‘Soul Hackers 2’ Is a Bland and Boring Shin Megami Tensei Game

Soul Hackers 2” tries to be accessible, but loses the best parts of the Shin Megami Tensei franchise in the process.
Ringo, the protagonist of Soul Hackers 2, stands amid a crowd of demons, all of whom sit in a multicolored void.
Screenshot by Atlus.

Shin Megami Tensei: Soul Hackers 2 does not feel like a Shin Megami Tensei game. This could be a compliment, but it isn’t. It could mean that Soul Hackers 2 breaks new ground and drives the series forward, but it doesn’t. It could mean that Soul Hackers 2 is a brave and experimental, but misguided take on one of my favorite series, but it isn’t. It is just a mediocre, turn-based RPG with recognizable demons and a competent fusion system. I wish it was anything more.


In it, you play as Ringo, an android created by an omniscient AI, whose mission is to prevent the coming apocalypse. To do this, you fight your way across a sprawling cyberpunk city with three recently resurrected, charming devil summoners beside you. If this sounds like a compelling pitch, it is. The game just fails to live up to it in every way.

The Shin Megami Tensei series has used the “Press Turn” battle system (and variations on it), since the release of SMT III: Nocturne. The press turn battle system gives each member of your party one action; if you target an enemy’s weakness or pass the turn, you gain an additional action. This means that, if you build a party which can consistently target enemy weaknesses, you can generate a lot of extra actions. If you target one of an enemy’s resistances or miss, you lose two actions. The enemy has access to this exact same system, though some bosses change or ignore mechanics set up earlier in the game, creating complex puzzle battles which force you to vary your team composition and exploit the game’s system as much as possible—after all, Shin Megami Tensei is a game about killing gods. Gods don’t play by the rules, they make them.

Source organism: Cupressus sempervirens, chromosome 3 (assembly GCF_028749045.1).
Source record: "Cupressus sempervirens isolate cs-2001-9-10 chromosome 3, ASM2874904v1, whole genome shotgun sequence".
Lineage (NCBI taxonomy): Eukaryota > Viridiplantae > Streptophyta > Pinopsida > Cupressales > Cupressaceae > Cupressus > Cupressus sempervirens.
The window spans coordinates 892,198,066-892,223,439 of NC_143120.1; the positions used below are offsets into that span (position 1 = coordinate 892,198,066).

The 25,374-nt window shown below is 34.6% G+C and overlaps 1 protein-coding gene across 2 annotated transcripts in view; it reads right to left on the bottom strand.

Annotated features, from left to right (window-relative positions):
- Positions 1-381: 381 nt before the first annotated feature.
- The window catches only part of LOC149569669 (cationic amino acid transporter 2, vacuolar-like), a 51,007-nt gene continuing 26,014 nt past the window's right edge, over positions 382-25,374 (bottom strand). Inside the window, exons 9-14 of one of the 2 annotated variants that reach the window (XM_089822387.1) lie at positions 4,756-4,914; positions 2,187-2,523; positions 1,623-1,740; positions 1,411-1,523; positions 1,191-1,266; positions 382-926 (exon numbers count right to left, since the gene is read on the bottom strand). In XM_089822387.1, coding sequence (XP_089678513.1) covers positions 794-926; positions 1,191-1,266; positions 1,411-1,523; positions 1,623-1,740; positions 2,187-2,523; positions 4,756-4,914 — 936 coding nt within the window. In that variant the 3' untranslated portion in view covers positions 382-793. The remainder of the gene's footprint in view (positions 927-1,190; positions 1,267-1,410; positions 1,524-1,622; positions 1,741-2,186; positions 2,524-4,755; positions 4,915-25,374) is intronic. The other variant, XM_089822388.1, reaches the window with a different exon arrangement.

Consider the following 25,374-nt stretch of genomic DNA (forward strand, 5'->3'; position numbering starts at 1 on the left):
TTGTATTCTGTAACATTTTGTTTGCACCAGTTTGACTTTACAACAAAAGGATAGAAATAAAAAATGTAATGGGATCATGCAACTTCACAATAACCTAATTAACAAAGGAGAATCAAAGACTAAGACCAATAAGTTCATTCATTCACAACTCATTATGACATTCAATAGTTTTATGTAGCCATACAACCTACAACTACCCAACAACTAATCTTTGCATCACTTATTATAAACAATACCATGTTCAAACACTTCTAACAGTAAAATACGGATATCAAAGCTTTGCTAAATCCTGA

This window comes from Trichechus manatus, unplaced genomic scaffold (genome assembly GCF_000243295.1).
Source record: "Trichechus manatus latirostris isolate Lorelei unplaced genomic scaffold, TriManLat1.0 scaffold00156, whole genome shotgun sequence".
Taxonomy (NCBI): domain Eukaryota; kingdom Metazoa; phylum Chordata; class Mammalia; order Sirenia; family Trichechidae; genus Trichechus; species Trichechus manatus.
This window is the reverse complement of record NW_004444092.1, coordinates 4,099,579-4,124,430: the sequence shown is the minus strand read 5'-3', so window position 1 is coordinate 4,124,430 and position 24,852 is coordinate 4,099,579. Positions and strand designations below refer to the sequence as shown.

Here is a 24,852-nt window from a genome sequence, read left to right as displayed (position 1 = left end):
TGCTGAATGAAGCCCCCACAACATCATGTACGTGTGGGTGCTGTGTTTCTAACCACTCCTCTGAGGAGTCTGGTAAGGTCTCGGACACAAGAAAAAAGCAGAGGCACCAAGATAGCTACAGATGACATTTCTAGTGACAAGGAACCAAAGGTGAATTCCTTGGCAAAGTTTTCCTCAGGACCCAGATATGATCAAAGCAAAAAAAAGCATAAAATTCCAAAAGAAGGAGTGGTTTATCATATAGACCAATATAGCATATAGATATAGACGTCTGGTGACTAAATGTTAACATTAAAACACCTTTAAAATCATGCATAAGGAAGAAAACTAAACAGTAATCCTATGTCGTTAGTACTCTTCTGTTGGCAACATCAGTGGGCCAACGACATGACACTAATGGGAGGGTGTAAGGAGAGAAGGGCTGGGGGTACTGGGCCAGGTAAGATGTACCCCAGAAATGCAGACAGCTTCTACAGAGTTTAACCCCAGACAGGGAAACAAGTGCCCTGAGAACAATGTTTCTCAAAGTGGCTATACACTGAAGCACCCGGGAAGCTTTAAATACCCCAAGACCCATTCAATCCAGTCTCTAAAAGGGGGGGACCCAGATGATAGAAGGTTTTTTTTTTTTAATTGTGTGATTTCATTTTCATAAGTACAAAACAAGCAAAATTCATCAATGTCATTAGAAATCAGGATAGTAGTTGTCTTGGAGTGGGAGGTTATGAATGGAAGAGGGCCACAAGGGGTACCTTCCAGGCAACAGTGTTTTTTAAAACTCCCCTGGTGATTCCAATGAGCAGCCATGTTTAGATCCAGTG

Soul Hackers 2 abandons the press turn battle system in favor of something reminiscent of Shin Megami Tensei: Strange Journey’s Co-Op attacks. When you hit an enemy’s weakness, you generate a stack. Those stacks determine the strength of your “Sabbath,” which is an unblockable attack that triggers at the end of your turn. Some demons can acquire unique sabbath skills, which trigger an additional effect, like a party-wide heal during the sabbath. The system used in Soul Hackers 2 is a simpler version of Co-Op Attacks, which saw demons of the same alignment execute followup attacks when you struck the enemy’s weakness, encouraging you to build your party with demons of a similar alignment.


In Soul Hackers 2, enemies do not have access to the Sabbath system, because it is unique to the player character, Ringo. This means that there are no interesting decisions about using Sabbath attacks beyond “what bonus ability to do you use with this attack.” The correct decision is always to hit as many weaknesses as possible to earn the maximum number of stacks. The complex party building that has defined the series is suddenly trivial.